TAMPA, Fla. (WFLA) – After hopeful news from the drug maker Pfizer, you might be wondering how soon you could be able to get a coronavirus vaccine. 8 On Your Side is getting answers about Florida’s vaccine roll-out plan.
Experts tell 8 On Your Side, as of right now, you’re not going to be able to get a Pfizer vaccine for many months unless you’re part of an at-risk group.
While Floridians debate whether or not they want to take the coronavirus vaccine, the state is revealing its COVID-19 vaccination plan.
According to the latest draft, the first limited doses go to healthcare workers, long-term care residents, and first responders. Like with testing, older adults and those at higher risk of COVID complications, are also given priority.
Eventually, the shots would be available to the general public at state and/or county managed sites.
“It’s exciting to see what we can do when we all put our minds together,” said Dr. Michael Teng.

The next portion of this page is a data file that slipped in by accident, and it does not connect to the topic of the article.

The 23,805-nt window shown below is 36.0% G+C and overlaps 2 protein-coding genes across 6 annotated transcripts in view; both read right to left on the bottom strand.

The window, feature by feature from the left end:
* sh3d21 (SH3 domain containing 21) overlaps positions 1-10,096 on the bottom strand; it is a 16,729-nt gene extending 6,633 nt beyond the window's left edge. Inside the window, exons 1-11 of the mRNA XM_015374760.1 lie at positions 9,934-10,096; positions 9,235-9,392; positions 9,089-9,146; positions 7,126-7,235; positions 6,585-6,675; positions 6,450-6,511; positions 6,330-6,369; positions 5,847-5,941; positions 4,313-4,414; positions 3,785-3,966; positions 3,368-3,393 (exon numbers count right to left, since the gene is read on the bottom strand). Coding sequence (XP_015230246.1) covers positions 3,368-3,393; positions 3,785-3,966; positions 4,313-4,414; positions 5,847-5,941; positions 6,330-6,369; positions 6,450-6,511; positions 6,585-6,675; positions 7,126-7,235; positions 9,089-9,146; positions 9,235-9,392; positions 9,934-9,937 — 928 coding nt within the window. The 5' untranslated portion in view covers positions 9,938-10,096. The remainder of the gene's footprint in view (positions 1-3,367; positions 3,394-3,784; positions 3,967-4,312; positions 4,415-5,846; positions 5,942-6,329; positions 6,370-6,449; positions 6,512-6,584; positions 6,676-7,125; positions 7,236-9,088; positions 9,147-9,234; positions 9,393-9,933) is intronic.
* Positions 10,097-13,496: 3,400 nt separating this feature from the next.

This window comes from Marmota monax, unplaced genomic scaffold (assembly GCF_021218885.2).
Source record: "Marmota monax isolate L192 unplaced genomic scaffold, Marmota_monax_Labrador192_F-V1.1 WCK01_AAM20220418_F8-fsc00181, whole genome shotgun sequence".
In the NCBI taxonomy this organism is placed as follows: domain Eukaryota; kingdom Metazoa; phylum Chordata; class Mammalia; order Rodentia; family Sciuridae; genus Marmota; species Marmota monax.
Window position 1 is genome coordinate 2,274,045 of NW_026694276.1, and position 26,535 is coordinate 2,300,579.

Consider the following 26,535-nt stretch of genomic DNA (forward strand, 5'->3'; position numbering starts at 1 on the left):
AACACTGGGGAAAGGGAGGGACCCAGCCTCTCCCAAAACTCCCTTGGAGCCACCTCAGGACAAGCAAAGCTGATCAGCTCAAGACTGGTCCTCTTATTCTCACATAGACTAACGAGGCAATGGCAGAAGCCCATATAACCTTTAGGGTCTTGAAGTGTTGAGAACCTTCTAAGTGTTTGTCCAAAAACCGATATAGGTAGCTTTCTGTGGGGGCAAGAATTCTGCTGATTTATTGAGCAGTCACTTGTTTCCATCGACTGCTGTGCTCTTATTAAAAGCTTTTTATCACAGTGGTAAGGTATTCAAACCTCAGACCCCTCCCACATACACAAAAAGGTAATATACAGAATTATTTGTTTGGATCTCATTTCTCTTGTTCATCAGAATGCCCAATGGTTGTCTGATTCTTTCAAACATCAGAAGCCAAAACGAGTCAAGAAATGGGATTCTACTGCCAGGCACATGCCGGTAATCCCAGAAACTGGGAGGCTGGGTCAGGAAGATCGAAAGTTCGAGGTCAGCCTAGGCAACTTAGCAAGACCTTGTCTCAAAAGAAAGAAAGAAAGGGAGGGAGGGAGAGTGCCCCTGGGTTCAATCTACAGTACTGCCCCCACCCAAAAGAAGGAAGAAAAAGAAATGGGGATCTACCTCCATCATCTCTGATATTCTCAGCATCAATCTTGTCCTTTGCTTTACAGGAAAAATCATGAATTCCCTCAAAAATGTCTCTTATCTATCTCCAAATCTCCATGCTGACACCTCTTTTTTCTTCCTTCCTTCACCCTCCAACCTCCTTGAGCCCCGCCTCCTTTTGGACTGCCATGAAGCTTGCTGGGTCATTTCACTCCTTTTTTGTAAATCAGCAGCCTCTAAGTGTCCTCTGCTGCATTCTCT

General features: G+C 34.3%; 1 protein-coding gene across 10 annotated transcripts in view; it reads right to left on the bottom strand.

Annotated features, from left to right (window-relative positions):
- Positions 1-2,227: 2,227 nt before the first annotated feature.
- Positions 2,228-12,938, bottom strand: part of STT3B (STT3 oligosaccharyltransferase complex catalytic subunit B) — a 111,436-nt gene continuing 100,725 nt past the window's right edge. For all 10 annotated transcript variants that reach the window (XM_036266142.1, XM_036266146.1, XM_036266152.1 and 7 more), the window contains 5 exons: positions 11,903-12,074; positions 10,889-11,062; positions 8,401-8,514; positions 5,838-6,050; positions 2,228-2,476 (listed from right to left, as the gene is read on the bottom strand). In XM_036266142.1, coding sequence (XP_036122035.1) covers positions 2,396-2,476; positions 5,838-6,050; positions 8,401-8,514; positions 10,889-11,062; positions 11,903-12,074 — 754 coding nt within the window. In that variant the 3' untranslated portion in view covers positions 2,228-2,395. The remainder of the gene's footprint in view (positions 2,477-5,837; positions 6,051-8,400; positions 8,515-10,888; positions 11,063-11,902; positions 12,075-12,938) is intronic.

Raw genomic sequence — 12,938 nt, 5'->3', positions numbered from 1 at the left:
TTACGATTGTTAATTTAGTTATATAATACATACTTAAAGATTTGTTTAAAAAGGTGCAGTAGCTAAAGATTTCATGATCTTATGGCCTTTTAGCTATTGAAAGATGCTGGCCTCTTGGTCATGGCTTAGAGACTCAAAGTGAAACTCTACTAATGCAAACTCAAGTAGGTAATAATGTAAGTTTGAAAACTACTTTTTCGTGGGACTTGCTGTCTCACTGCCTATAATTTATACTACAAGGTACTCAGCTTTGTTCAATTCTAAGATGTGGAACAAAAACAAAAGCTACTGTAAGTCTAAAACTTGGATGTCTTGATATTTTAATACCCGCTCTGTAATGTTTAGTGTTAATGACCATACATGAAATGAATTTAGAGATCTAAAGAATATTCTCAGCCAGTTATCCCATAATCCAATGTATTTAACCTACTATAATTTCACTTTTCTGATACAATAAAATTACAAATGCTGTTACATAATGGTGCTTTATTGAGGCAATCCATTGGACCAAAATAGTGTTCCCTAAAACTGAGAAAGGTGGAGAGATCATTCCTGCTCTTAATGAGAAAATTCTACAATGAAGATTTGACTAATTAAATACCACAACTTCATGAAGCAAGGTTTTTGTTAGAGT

Teng, a USF virologist and associate professor of medicine, believes wide distribution won’t happen until late next year.
“It looks like it’s a really effective vaccine,” Teng said. “You always want to see the end result, this is in the middle.”
News Channel 8’s Mahsa Saeidi asked how Florida can get ready for the vaccine.
“The one issue here with the Pfizer BioNTech vaccine,” said Teng, “…it requires ultra-low refrigeration so it’s not going to be that easy to distribute.”
Storage requirements might initially limit where you can get the shot. Teng says specialized freezers are usually only in hospitals and labs.
But the million dollar question: Is it safe to take the vaccine once it’s approved?
Teng believes the FDA is not skipping steps, balancing safety with urgency.
“Emergency use authorizations, as we know from this pandemic, can be pulled when they prove not to be correct,” said Teng. “We’re going fast, and by necessity, we’re going fast.”
We have the early data in from Pfizer. Experts say, if the long-term results show this vaccine is more than 90% effective, that would be remarkable.
By contrast, the flu vaccine is only about 40 to 60 percent effective.
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